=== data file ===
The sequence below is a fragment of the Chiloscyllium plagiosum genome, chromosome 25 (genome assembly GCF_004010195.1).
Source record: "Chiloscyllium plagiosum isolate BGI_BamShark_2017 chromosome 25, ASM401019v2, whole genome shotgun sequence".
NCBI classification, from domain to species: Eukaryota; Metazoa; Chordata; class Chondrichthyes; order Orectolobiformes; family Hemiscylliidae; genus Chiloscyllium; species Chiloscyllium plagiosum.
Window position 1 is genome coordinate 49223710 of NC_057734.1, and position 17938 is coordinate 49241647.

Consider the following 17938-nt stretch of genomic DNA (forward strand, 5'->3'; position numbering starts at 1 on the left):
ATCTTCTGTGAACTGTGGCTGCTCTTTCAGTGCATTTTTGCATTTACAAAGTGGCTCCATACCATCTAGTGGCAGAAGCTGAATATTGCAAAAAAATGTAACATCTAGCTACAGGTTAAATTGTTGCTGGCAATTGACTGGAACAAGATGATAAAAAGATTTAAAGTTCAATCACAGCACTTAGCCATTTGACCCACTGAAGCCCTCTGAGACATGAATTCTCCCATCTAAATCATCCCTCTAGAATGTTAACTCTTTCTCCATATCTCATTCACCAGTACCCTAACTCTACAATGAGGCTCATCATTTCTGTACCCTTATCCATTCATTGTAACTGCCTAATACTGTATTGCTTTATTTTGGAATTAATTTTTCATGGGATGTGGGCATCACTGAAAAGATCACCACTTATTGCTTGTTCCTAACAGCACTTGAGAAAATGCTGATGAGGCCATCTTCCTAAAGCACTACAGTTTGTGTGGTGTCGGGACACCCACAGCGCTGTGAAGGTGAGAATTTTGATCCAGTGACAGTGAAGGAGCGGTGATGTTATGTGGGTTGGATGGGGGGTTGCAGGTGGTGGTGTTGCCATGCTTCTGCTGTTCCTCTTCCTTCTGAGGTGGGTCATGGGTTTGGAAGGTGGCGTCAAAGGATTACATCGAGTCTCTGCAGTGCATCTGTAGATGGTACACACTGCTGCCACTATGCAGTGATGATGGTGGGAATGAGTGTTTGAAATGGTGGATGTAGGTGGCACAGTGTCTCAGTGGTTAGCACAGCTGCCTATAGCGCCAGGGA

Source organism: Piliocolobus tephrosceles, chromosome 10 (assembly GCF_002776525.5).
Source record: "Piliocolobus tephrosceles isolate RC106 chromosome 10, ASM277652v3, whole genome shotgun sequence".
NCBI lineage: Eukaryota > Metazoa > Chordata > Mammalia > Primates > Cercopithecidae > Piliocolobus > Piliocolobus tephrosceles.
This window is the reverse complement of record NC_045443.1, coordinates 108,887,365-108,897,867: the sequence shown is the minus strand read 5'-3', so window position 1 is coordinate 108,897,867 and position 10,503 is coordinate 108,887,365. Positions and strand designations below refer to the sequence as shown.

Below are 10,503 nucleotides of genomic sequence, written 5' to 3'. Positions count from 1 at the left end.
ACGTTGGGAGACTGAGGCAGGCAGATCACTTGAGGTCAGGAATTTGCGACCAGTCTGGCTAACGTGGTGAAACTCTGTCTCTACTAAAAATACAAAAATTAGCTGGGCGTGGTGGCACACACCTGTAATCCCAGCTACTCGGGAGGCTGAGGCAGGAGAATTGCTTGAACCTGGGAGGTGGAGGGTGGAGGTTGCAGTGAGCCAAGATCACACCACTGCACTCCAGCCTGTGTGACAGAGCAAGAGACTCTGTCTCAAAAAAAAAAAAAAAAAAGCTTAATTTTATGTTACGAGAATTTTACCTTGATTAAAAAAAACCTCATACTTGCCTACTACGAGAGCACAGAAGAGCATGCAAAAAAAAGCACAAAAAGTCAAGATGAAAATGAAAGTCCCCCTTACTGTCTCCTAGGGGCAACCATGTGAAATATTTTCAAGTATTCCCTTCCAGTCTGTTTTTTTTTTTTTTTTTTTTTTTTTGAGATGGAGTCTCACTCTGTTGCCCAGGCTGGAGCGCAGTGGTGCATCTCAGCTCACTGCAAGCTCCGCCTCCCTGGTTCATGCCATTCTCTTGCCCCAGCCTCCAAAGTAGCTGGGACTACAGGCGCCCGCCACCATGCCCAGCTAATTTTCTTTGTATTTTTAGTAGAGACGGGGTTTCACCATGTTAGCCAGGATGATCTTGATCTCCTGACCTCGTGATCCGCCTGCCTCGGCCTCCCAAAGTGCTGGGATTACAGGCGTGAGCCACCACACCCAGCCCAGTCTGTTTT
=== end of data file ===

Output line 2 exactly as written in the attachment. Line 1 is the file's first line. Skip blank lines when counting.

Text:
Source record: "Chiloscyllium plagiosum isolate BGI_BamShark_2017 chromosome 25, ASM401019v2, whole genome shotgun sequence".